Before the police can arrest you for the contents of your vehicle during a traffic stop, they need to have the legal authority to do so. When the police do not acquire evidence in a legal manner, any evidence they may have collected may be inadmissible in court. In order to defend your rights against illegal traffic searches, you need to know what conditions allow an officer to search your vehicle, such as:
The quickest way police can search a vehicle is by gaining permission. When a driver does not consent to a search, police officers have a way of indirectly asking permission to search a vehicle. If an officer alludes to searching your vehicle and you do not consent to a search, make it clear in no uncertain terms that you do not consent to the search.
If the police have a reasonable suspicion that incriminating evidence exists in your vehicle, they have probable cause. In these cases, a police officer can conduct a search of a vehicle without the consent of the driver. Some examples of probable cause include being able to see drug paraphernalia or weapons through a car window or smelling drugs from the vehicle. Police also need probable cause to pull you over in the first place.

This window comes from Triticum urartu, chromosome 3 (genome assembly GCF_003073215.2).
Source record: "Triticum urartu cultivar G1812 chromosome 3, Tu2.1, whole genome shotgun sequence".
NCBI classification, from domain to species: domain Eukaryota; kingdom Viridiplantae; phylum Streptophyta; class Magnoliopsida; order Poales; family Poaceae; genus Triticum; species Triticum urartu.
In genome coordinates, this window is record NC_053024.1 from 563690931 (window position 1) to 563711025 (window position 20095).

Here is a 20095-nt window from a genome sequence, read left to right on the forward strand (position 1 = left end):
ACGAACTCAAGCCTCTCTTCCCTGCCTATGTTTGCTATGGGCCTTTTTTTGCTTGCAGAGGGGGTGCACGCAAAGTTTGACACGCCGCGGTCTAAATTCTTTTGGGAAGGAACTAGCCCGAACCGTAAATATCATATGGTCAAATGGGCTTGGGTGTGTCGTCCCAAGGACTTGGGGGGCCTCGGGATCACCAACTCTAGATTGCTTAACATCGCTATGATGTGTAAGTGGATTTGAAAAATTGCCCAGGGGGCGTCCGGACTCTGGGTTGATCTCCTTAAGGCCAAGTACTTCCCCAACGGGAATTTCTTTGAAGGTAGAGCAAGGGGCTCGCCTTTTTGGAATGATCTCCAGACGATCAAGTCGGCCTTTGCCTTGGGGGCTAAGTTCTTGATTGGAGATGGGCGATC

If the police officer who pulled you over believes that searching your vehicle is necessary to protect themselves, they can conduct a search. A common situation where this happens is if the police suspect that you have a concealed weapon in your possession.
After an arrest
When conducting an arrest, police officers gather evidence against you to strengthen their case. This means they have the legal authority to search the scene of the arrest for further evidence to use against you, including your vehicle.
What to do during an illegal search
If you suspect that a police officer is conducting an illegal search, do not interfere with their search. If you do, they may press charges against you, which can make your situation worse. Instead, record the search if possible, and wait to speak with an attorney about what you can do to hold them accountable.